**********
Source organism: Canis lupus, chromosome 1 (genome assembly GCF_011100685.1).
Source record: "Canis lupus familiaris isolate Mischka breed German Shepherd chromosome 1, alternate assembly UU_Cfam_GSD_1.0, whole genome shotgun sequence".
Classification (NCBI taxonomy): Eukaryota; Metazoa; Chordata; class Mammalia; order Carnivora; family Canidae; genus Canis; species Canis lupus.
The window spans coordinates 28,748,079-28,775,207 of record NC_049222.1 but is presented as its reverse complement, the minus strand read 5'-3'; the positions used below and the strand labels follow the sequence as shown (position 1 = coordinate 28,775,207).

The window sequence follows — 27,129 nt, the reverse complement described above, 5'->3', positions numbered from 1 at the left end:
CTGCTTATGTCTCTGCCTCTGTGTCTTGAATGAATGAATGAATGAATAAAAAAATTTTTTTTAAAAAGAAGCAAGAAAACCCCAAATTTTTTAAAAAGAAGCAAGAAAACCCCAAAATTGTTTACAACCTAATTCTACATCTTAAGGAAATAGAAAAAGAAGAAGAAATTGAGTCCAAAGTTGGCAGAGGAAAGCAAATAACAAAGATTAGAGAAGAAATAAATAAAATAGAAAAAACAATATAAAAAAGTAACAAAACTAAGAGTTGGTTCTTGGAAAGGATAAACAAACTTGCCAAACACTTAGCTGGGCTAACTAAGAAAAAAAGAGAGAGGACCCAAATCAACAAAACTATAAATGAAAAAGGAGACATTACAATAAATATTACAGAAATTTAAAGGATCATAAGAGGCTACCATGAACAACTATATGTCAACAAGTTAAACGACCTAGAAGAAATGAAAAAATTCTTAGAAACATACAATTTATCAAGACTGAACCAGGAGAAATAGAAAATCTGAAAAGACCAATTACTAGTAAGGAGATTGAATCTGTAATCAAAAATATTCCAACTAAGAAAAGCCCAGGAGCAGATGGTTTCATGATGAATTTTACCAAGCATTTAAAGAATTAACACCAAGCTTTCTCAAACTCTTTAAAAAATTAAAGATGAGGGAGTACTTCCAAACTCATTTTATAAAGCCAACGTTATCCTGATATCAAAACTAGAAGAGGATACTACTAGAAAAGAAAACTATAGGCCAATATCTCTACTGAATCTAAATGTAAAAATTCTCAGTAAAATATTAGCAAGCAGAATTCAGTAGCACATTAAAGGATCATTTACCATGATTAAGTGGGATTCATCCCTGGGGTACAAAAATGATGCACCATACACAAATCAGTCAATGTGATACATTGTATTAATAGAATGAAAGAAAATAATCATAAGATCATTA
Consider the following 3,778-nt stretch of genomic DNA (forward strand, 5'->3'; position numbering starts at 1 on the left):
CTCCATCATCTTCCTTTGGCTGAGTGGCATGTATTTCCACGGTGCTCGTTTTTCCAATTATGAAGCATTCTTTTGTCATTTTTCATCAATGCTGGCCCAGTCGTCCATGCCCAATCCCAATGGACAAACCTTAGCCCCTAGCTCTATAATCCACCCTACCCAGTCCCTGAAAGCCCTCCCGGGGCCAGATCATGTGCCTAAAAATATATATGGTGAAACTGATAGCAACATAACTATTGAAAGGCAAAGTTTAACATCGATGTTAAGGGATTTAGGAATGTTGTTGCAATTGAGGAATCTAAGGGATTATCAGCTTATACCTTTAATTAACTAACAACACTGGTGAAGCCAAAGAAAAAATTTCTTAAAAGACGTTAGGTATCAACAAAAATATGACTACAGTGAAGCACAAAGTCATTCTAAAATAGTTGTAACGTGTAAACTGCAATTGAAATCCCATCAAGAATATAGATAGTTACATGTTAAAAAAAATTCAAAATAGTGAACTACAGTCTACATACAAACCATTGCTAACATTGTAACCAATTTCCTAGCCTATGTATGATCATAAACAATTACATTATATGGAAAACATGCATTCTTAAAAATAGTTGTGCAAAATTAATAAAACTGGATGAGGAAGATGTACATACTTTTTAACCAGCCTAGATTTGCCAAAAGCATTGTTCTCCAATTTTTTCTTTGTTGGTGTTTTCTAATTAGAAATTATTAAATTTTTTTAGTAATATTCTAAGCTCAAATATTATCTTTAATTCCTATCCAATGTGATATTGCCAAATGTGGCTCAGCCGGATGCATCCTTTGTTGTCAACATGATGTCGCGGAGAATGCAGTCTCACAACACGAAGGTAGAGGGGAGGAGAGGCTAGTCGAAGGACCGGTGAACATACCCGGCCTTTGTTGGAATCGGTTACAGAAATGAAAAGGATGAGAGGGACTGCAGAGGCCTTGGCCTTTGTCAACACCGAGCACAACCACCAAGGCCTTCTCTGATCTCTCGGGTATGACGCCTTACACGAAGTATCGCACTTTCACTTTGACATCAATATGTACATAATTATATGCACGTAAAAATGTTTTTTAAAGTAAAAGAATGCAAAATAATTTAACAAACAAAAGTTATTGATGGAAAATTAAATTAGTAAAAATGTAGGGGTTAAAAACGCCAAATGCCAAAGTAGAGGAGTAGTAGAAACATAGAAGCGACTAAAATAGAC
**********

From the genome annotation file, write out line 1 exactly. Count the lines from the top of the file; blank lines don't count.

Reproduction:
Source organism: Canis lupus, chromosome 1 (genome assembly GCF_011100685.1).